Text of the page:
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Disabled People: Protection

Volume 676: debated on Monday 11 May 2020

What steps her Department is taking to support and protect disabled people during the covid-19 outbreak. (902418)

To provide greater financial security at this time, we have automatically extended by six months PIP—personal independent payment—awards for existing claimants that are due to be reviewed or reassessed and have suspended all face-to-face assessments of disability benefits for three months.

Disabled people are facing increased costs for food, medicine and personal protective equipment for carers, yet there has been no uplift in legacy benefits to match the £20 increase to universal credit and working tax credits. What steps is the Department taking to rectify this? I am aware that issues with the system have made this difficult to deliver at speed, but what is the Department doing to ensure that some of the most vulnerable members of our society are not left out of pocket during this crisis?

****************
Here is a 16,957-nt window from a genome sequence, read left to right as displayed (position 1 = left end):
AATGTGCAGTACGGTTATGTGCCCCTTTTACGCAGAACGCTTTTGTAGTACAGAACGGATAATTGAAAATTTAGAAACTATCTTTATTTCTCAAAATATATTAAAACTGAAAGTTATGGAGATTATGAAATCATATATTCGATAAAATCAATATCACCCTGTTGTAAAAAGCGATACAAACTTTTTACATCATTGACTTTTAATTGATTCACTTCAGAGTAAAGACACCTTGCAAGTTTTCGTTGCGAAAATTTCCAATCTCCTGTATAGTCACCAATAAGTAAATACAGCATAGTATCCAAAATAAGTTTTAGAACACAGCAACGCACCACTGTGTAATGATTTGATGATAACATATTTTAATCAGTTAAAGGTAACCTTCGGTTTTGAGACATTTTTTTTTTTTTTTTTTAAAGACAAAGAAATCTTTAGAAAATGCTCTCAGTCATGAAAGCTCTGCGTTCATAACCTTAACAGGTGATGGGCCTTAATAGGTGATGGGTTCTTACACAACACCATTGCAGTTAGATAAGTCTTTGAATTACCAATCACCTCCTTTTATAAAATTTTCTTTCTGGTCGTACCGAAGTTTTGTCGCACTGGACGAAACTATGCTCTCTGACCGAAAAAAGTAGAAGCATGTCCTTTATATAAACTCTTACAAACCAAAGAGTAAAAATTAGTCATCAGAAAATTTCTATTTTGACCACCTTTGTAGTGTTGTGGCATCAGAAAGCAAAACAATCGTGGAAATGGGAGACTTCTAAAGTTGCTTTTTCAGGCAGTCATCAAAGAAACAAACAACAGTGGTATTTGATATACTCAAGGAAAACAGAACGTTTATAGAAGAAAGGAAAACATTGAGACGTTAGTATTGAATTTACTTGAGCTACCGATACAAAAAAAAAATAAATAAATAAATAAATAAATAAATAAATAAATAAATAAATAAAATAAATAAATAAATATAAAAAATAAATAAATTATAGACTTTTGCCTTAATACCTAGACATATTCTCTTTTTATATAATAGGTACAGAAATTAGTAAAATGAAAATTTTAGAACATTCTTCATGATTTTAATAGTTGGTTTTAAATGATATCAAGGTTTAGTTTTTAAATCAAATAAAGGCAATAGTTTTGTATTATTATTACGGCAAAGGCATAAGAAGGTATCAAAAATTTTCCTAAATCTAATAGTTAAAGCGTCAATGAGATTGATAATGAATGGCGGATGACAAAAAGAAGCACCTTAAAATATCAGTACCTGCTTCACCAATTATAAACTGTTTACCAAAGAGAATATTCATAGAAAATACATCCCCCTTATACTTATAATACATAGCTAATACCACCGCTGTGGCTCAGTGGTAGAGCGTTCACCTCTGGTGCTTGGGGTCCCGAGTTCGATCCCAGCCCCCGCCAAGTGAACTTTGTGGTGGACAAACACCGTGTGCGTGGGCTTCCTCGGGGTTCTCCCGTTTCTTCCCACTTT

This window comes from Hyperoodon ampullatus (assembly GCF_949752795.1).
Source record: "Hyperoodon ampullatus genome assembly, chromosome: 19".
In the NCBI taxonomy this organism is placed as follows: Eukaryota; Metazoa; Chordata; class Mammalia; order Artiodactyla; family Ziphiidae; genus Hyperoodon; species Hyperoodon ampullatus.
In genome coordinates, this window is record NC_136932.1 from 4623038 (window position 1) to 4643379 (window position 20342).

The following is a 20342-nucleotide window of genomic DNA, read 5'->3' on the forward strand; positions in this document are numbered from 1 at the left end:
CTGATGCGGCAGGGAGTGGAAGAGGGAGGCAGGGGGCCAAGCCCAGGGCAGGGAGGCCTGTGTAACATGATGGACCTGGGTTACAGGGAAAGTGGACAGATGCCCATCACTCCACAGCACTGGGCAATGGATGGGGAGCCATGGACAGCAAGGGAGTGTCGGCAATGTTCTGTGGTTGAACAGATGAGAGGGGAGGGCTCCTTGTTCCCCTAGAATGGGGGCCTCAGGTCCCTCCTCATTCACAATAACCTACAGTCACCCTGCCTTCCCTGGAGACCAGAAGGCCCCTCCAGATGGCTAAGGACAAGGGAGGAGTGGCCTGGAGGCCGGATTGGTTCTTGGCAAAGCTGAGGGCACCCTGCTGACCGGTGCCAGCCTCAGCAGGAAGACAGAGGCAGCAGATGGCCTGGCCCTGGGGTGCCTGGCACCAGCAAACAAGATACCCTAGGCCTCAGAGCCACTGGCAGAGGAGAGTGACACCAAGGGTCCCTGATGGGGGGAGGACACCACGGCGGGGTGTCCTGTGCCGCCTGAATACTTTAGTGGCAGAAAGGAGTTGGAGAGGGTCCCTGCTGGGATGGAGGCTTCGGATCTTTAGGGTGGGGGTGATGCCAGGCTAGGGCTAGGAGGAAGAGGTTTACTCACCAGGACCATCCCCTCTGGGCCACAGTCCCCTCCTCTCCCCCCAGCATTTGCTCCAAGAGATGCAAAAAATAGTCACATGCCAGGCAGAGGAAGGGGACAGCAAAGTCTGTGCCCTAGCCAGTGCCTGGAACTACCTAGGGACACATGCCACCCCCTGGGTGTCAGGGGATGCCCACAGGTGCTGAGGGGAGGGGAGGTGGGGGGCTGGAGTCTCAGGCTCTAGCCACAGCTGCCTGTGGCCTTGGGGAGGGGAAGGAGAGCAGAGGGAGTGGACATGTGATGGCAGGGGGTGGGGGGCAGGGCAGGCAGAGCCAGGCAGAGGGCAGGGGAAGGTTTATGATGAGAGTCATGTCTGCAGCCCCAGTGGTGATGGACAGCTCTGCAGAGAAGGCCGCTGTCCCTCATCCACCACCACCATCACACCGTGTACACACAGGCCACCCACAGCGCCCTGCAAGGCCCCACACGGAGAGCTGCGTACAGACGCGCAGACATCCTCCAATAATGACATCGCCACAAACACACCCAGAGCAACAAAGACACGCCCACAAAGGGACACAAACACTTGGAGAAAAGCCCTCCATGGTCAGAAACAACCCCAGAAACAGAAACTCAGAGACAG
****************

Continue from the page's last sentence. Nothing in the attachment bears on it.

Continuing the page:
On behalf of the ministerial team, I would like to welcome the new shadow ministerial team. I look forward to working constructively with them.

In addition to the more than £1,000 increase to the universal credit standard rate, we have seen the annual benefit uprating of 1.7% across all our benefits. With disability benefits in particular, we have continued to make sure the gateway remains open, that claimants can have their assessments reviewed and that those with a terminal illness are being fast-tracked. We are doing all we can to get support to the most vulnerable people as quickly as possible.

Can the Minister give further guidance specifically on PIPs? I have been contacted by several constituents who are either looking to access them for the first time or due a reassessment. With face-to-face assessments understandably suspended due to the pandemic, will the Minister confirm what action the Department is taking to ensure that my constituents can access this vital support as quickly as possible?

My hon. Friend is diligent in championing the issues that his constituents face. We have rightly continued to accept new claims; we are allowing reviews where claimants accept them, particularly where their condition may have deteriorated and they could be eligible for greater financial support; and we are prioritising terminally ill claimants. I know that that work has been very warmly welcomed by stakeholders.